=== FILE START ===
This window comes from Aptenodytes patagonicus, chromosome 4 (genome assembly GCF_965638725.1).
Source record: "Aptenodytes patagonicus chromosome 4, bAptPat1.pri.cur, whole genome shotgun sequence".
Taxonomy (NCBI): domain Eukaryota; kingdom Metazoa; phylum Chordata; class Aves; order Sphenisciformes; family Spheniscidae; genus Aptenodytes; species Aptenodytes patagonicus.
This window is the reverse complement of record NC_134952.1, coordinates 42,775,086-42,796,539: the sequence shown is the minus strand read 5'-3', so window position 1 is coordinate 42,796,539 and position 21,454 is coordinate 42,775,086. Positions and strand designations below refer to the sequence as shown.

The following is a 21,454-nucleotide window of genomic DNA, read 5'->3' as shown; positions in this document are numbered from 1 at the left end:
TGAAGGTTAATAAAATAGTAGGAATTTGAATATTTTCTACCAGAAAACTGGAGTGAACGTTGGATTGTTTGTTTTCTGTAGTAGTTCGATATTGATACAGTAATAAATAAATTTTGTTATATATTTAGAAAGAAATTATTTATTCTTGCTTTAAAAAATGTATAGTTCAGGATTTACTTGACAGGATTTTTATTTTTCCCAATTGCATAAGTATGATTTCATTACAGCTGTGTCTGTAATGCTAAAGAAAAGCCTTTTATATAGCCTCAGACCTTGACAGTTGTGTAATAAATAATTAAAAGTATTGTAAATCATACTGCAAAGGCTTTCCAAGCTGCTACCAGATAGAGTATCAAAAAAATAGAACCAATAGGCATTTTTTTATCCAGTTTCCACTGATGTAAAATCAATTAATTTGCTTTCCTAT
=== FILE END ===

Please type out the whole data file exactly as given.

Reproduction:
This window comes from Aptenodytes patagonicus, chromosome 4 (genome assembly GCF_965638725.1).
Source record: "Aptenodytes patagonicus chromosome 4, bAptPat1.pri.cur, whole genome shotgun sequence".
Taxonomy (NCBI): domain Eukaryota; kingdom Metazoa; phylum Chordata; class Aves; order Sphenisciformes; family Spheniscidae; genus Aptenodytes; species Aptenodytes patagonicus.
This window is the reverse complement of record NC_134952.1, coordinates 42,775,086-42,796,539: the sequence shown is the minus strand read 5'-3', so window position 1 is coordinate 42,796,539 and position 21,454 is coordinate 42,775,086. Positions and strand designations below refer to the sequence as shown.

The following is a 21,454-nucleotide window of genomic DNA, read 5'->3' as shown; positions in this document are numbered from 1 at the left end:
TGAAGGTTAATAAAATAGTAGGAATTTGAATATTTTCTACCAGAAAACTGGAGTGAACGTTGGATTGTTTGTTTTCTGTAGTAGTTCGATATTGATACAGTAATAAATAAATTTTGTTATATATTTAGAAAGAAATTATTTATTCTTGCTTTAAAAAATGTATAGTTCAGGATTTACTTGACAGGATTTTTATTTTTCCCAATTGCATAAGTATGATTTCATTACAGCTGTGTCTGTAATGCTAAAGAAAAGCCTTTTATATAGCCTCAGACCTTGACAGTTGTGTAATAAATAATTAAAAGTATTGTAAATCATACTGCAAAGGCTTTCCAAGCTGCTACCAGATAGAGTATCAAAAAAATAGAACCAATAGGCATTTTTTTATCCAGTTTCCACTGATGTAAAATCAATTAATTTGCTTTCCTAT